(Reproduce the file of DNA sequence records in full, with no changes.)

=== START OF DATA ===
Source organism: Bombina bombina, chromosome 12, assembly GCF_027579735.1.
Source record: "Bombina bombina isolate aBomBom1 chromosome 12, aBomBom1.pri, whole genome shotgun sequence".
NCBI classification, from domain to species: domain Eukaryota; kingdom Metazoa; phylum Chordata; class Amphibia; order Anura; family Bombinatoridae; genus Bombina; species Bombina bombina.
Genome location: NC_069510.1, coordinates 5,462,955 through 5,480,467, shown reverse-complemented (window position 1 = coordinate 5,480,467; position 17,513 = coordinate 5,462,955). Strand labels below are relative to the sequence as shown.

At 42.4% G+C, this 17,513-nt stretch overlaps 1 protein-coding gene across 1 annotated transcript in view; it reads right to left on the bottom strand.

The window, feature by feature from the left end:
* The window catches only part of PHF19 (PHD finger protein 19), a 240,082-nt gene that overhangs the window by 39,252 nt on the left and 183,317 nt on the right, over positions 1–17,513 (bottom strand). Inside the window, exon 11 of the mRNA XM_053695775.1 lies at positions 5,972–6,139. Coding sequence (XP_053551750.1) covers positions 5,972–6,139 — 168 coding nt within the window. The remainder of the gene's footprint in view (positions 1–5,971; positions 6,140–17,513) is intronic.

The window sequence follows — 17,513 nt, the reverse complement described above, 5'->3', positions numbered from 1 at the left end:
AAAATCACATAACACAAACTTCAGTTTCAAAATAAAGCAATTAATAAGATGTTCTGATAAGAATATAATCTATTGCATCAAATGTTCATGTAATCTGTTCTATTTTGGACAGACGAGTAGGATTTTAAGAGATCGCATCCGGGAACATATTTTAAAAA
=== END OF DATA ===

Source organism: Bombina bombina, chromosome 12, assembly GCF_027579735.1.
Source record: "Bombina bombina isolate aBomBom1 chromosome 12, aBomBom1.pri, whole genome shotgun sequence".
NCBI classification, from domain to species: domain Eukaryota; kingdom Metazoa; phylum Chordata; class Amphibia; order Anura; family Bombinatoridae; genus Bombina; species Bombina bombina.
Genome location: NC_069510.1, coordinates 5,462,955 through 5,480,467, shown reverse-complemented (window position 1 = coordinate 5,480,467; position 17,513 = coordinate 5,462,955). Strand labels below are relative to the sequence as shown.

At 42.4% G+C, this 17,513-nt stretch overlaps 1 protein-coding gene across 1 annotated transcript in view; it reads right to left on the bottom strand.

The window, feature by feature from the left end:
* The window catches only part of PHF19 (PHD finger protein 19), a 240,082-nt gene that overhangs the window by 39,252 nt on the left and 183,317 nt on the right, over positions 1–17,513 (bottom strand). Inside the window, exon 11 of the mRNA XM_053695775.1 lies at positions 5,972–6,139. Coding sequence (XP_053551750.1) covers positions 5,972–6,139 — 168 coding nt within the window. The remainder of the gene's footprint in view (positions 1–5,971; positions 6,140–17,513) is intronic.

The window sequence follows — 17,513 nt, the reverse complement described above, 5'->3', positions numbered from 1 at the left end:
AAAATCACATAACACAAACTTCAGTTTCAAAATAAAGCAATTAATAAGATGTTCTGATAAGAATATAATCTATTGCATCAAATGTTCATGTAATCTGTTCTATTTTGGACAGACGAGTAGGATTTTAAGAGATCGCATCCGGGAACATATTTTAAAAA